Saturday, September 6, 2014

The Good versus the Popular Pharmacist

The popular pharmacist doesn't pay attention to refill dates. He/she just fills whenever the patient asks for a refill, no matter what the medication.

The good pharmacist pays attention to dates and doesn't refill dangerous and/or controlled substances early.

The popular pharmacist hurries and gets the scripts ready in minutes, disregarding any other issue.

The good pharmacist is careful, checking drug profiles, drug interactions, and whether the medication is appropriate and appropriately dosed for the patient. This takes extra time.

The popular pharmacist would fill this script without doing any dosing calculation:


The good pharmacist would check the age and weight of the patient and make sure it is correct for that patient. The good pharmacist would also remind the prescriber not to write "1.0" on prescriptions.

The popular pharmacist says "take this with food" and sends the patient on his/her way.

The good pharmacist takes time to counsel each patient on drug interactions, side effects, and checks patient understanding of the medication and counseling.

The popular pharmacist is more concerned about what management thinks.

The good pharmacist is most concerned about patient safety regardless of what management thinks.

The popular pharmacist would just fill the following script, no questions asked:


The good pharmacist would call the prescriber for clarification and reference to the "off label" indication.

So which kind of pharmacist are you?

Which kind of pharmacist should you be?

If you're a patient, which kind of pharmacist do you want to be your pharmacist?



15 comments:

Anonymous said...

The "smart" pharmacist learns which battles to fight and which to avoid.

Anonymous said...

How dare you decent, law-abiding pharmacists not refill my Opana ER early? OBVIOUSLY it is for headaches. And so what if I take midazolam for anxiety and amphetamines for my unfortunate periodic narcolepsy? ha ha I LOVE your posts. Thank you.

Pierre said...

Sorry, I'm a foreign non pharmacist. What would off label mean? In case of need?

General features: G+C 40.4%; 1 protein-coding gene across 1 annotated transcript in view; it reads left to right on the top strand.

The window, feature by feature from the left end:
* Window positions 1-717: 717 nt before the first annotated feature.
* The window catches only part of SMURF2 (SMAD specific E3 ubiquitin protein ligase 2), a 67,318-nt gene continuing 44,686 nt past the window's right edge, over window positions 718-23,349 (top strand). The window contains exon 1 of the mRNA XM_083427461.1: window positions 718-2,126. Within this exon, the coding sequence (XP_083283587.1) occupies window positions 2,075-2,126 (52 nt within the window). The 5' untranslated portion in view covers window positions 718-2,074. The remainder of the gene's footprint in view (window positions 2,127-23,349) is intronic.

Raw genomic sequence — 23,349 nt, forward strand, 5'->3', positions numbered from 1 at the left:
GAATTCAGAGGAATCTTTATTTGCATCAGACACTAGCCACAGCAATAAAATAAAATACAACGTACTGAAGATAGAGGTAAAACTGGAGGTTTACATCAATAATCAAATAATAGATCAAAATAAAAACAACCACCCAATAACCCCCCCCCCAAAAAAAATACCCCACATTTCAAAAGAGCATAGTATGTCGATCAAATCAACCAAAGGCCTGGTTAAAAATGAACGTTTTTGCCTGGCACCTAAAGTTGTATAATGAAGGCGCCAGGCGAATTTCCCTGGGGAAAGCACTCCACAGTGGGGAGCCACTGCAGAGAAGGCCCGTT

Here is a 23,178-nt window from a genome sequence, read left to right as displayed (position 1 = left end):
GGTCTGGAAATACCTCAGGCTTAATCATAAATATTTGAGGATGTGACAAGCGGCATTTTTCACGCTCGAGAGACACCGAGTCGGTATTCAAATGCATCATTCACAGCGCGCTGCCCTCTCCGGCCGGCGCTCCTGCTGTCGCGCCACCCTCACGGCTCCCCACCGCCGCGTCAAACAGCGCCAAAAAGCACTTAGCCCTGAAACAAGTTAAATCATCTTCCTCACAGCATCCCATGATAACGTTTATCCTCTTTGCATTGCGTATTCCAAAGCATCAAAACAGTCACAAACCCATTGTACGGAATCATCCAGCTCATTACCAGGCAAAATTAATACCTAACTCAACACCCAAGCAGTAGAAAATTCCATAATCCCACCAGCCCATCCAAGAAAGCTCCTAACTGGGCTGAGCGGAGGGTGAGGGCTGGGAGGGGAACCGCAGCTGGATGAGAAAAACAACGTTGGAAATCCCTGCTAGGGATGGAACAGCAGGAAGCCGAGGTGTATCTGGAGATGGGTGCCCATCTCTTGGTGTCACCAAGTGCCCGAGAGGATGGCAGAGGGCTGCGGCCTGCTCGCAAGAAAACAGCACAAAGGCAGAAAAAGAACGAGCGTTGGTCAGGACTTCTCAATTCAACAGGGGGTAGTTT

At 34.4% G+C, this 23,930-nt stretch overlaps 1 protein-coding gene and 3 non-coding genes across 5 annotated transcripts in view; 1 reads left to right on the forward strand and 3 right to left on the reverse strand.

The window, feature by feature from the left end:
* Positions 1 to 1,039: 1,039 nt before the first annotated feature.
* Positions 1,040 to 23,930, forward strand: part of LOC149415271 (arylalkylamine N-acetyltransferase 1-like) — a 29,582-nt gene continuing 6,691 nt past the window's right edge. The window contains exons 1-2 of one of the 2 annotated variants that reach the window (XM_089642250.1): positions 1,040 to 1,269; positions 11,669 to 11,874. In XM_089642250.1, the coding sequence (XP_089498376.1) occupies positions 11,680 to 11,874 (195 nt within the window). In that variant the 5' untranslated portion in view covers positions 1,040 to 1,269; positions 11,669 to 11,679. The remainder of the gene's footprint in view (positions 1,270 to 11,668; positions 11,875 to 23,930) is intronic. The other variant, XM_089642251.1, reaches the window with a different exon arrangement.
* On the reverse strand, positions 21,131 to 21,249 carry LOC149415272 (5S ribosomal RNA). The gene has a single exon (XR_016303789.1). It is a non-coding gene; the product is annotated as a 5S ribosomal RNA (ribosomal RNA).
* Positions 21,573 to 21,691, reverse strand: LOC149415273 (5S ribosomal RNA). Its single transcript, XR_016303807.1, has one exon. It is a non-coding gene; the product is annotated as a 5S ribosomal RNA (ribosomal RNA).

Curious mind wants to know, and thank you for your funny and interesting blog!

Anonymous said...

The "label" of a medication is information about it that is approved by the Food and Drug Administration (FDA). Typically about 2 pages long it includes the approved uses for the drug (the indications). However, a prescriber my use the med to treat a condition other than those on the label. This is rare, but certainly acceptable. It is wonderful that the prescriber stated that s/he is prescribing the med for an "off-label" use. The more info for the pharmacist, the better. However, Ambien (generic name, zolpidem) helps patients to fall asleep. The directions would allow the patient to take it every 12 hours for anxiety. How would they be able to stay awake and function with this med in their system all day? Therefore the RPh should contact the prescriber to discuss the prescription.

Eldric IV said...

Drugs in the US are approved by the FDA for certain indications, which are listed on the drug's official labeling (not necessarily on the bottle).

However, physicians are allowed to use a drug for conditions for which the drug was not approved. Because the condition is not one of the indications listed on the drug's label, it is called off label prescribing.

Anonymous said...

"Off label" is using a medication to treat a condition that it wasn't originally intended for. Ambien is labeled for sleep. You wouldn't give it to the patient every 12 hours.

Pierre said...

Thank you for the explanations!
Ok,I understand. We have the same here in France It's called "outside of prescription" Like the baclofene was used for alcohol addiction instead as a myorelaxant.
I will go to bed less stoopid!

barb tracer said...

Haha...isnt it obvious..if they take the Ambien every 12 hrs of course they wont be anxious because they will be sleeping LOL j/k

barb tracer said...

Haha...isnt it obvious..if they take the Ambien every 12 hrs of course they wont be anxious because they will be sleeping LOL j/k

Anonymous said...

Why wouldn't you write "1.0" on a prescription?

Crazy RxMan said...

1.0 could easily be confused with 10 which would be 10 times the dose.

Anonymous said...

The good RPh is soon to be unemployed, the popular RPh is a valued employee of XMart Pharmacy.
Get that script count up and dispense them all.

me. said...

long time reader, first time commenter. Firstly, I love your blog. Secondly, I'm a prescriber and am pretty frightened that prescriptions like this exist in the first place... and thanks for catching our mistakes. :)

Anonymous said...

The popular pharmacist works a full career in retail, the good pharmacist has a corporate induced coronary in 5 years or less. ....

Anonymous said...

But with the affordable health care in effect shouldn't that take care of all this. A patient gets what they need and the prescriptions would be streamlined. thought the prescriptions would all be like 4 bucks.